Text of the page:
On the befuddlement, one possible, unprovable, surmise, that would explain things rather simply: Maybe Shakespeare just hated paying attention to previous works, was always moving on to the next: Not at all unheard of, among authors.


Or maybe he was just a hard-headed and clear-eyed man of business when it came to his work: he knew the money was in the playhouse, not on publishers row. (Cue Johnson: “No man but a blockhead ever wrote, except for money.”)


Or both.


Two perfectly plausible explanations, neither of which implies that Shakespeare didn’t care about readers when writing. 


‘King Lear,’ With Michael Pennington

The Shakespeare Conference: SHK 25.158  Monday, 31 March 2014


From:        John Crowley <This email address is being protected from spambots. You need JavaScript enabled to view it.>

Date:         March 28, 2014 at 5:27:21 PM EDT

Subject:    Re: SHAKSPER: Pennington Lear


Of course I’ve never seen it, and I can’t remember now who described it in writing (Kenneth Tynan?) but apparently Charles Laughton’s Lear at Stratford in the 1930s(?) took this approach of quietude and soft speech. It was a revelation to me just to read about it. I imagined “Blow winds and crack your cheeks” as almost a whisper, full of awe rather than rage. (BTW Laughton’s Lear was apparently heavily disapproved of.)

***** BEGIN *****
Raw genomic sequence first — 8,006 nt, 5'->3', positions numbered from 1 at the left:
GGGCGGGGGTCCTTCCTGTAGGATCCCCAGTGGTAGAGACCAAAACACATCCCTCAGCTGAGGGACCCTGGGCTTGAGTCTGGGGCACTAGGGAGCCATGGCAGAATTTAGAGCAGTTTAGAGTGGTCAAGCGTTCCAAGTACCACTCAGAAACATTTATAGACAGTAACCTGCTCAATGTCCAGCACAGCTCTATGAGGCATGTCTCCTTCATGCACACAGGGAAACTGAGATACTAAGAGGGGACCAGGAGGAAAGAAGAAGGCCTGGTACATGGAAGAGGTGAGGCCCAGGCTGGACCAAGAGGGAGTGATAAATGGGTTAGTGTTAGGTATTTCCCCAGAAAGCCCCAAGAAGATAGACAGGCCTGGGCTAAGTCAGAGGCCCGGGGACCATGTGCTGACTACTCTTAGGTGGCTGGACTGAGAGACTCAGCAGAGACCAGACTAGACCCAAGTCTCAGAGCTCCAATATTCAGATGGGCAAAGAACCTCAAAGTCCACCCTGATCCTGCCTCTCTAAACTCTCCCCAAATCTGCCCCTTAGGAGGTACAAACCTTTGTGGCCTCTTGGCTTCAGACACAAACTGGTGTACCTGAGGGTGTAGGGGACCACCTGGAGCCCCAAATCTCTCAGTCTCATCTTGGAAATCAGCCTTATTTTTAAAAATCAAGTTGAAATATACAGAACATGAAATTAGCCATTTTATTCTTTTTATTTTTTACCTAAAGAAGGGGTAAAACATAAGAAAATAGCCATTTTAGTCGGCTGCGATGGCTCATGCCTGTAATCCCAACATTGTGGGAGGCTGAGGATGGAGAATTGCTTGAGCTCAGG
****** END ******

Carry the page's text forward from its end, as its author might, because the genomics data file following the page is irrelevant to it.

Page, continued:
Sonnet 18: Gender and Date

The Shakespeare Conference: SHK 25.157  Friday, 28 March 2014


[1] From:        John Drakakis <This email address is being protected from spambots. You need JavaScript enabled to view it.>

     Date:         March 27, 2014 at 11:50:18 AM EDT

     Subject:    RE: SHAKSPER: Sonnet: Gender and Date 


[2] From:        Bob Grumman <This email address is being protected from spambots. You need JavaScript enabled to view it.>

     Date:         March 27, 2014 at 2:51:55 PM EDT

     Subject:    Re: SHAKSPER: Sonnet: Gender and Date 




From:        John Drakakis <This email address is being protected from spambots. You need JavaScript enabled to view it.>

Date:         March 27, 2014 at 11:50:18 AM EDT

Subject:    RE: SHAKSPER: Sonnet: Gender and Date


I take Ian Steer’s point, BUT we can arrange these sonnets in a number thematic of sequences can’t we? Why must we persist in this romantic illusion (occasionally noted by some of the commentators on the Sonnets who slip into it themselves) that what the speaker(s) in these poems are doing is exposing autobiographical relations. Can we not think of these poems as permutations on a series of issues that expand the range of the genre considerably?